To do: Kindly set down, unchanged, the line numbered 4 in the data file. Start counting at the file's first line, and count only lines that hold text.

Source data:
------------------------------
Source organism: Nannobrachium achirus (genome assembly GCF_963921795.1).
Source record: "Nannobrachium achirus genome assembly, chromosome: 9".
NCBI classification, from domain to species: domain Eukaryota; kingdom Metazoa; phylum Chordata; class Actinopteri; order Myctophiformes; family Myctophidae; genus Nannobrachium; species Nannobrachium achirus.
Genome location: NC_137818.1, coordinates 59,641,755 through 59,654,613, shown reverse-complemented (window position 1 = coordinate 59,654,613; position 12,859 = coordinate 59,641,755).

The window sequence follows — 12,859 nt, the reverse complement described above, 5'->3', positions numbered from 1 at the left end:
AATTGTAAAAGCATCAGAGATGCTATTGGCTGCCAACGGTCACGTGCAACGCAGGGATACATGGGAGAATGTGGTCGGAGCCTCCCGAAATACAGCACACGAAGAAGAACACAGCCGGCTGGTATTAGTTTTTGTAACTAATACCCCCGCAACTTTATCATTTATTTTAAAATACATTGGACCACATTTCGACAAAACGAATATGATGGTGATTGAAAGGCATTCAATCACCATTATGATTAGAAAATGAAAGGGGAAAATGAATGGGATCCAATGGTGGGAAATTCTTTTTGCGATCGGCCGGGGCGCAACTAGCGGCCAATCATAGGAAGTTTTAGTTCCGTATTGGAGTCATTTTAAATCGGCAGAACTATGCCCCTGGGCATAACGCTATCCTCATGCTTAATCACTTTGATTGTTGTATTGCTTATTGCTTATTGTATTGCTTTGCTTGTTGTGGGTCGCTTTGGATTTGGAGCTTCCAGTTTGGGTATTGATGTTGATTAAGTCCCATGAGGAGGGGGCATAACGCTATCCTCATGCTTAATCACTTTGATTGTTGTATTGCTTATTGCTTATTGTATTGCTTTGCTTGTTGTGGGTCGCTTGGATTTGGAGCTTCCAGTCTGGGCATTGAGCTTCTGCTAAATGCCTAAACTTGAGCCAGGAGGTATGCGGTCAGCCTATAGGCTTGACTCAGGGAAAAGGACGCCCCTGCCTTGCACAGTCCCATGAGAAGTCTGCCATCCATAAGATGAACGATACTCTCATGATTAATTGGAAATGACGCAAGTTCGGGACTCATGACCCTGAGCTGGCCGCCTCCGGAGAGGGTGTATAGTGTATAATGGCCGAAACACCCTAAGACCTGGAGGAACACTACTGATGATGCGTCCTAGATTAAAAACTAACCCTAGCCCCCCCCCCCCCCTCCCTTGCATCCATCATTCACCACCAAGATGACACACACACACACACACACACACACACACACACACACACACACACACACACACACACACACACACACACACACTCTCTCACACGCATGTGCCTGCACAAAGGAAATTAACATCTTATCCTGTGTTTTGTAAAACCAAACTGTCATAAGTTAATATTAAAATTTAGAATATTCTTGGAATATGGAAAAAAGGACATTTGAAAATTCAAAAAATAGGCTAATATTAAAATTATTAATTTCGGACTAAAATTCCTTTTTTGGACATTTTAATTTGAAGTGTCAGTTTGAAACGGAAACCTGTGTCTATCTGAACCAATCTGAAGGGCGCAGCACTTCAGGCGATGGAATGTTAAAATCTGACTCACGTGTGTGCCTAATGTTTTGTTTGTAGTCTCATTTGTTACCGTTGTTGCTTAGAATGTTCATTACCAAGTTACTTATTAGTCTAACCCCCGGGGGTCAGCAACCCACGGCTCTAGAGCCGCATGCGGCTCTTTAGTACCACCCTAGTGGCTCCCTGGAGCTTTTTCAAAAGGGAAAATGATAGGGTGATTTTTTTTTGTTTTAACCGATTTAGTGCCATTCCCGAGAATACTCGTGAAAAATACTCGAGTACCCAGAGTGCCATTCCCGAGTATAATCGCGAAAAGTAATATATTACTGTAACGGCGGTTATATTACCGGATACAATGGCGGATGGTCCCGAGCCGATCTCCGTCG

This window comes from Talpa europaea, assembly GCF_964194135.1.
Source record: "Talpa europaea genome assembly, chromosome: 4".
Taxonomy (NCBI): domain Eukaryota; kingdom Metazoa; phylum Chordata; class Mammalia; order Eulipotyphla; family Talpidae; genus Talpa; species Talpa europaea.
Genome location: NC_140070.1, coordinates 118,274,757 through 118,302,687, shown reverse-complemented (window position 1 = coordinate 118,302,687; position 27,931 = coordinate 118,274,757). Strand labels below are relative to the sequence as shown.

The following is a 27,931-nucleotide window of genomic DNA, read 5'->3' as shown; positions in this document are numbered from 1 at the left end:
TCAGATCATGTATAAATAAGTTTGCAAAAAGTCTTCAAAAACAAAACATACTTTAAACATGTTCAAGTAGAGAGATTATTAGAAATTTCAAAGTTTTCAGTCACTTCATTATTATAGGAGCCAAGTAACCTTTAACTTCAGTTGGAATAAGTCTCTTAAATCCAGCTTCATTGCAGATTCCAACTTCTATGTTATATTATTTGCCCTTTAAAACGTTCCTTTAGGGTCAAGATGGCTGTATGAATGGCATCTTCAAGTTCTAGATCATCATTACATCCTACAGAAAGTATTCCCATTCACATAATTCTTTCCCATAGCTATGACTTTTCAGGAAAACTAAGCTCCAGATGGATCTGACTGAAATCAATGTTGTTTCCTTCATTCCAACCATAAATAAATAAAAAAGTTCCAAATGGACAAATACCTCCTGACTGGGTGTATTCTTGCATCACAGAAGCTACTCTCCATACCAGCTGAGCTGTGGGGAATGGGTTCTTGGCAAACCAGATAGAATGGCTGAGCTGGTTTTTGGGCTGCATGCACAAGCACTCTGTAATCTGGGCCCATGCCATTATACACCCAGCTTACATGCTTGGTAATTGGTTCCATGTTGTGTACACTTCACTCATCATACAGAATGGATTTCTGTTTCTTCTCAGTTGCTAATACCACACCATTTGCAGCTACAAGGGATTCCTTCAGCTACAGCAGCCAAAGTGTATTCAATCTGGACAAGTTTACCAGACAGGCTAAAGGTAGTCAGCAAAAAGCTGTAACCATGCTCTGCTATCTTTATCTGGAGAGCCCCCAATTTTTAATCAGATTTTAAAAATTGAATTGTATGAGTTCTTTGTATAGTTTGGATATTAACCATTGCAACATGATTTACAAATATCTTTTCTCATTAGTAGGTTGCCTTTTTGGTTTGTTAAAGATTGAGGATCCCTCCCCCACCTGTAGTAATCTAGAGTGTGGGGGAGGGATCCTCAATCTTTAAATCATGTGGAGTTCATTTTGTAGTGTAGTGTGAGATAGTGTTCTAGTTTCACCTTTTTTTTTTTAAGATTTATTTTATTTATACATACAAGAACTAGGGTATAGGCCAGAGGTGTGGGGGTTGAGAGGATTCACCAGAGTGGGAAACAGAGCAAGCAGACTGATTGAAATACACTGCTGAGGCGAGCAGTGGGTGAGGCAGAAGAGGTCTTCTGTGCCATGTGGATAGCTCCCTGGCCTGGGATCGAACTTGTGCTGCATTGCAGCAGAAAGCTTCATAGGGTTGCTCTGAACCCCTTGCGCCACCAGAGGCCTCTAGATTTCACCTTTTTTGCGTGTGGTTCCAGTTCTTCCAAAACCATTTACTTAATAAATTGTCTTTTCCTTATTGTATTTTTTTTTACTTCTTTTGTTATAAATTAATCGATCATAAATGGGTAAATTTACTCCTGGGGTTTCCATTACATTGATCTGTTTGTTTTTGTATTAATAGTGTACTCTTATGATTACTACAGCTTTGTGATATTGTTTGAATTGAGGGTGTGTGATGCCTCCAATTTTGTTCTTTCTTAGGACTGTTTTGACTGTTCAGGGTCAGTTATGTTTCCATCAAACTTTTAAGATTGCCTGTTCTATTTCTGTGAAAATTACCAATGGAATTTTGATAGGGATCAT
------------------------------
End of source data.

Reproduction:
Genome location: NC_137818.1, coordinates 59,641,755 through 59,654,613, shown reverse-complemented (window position 1 = coordinate 59,654,613; position 12,859 = coordinate 59,641,755).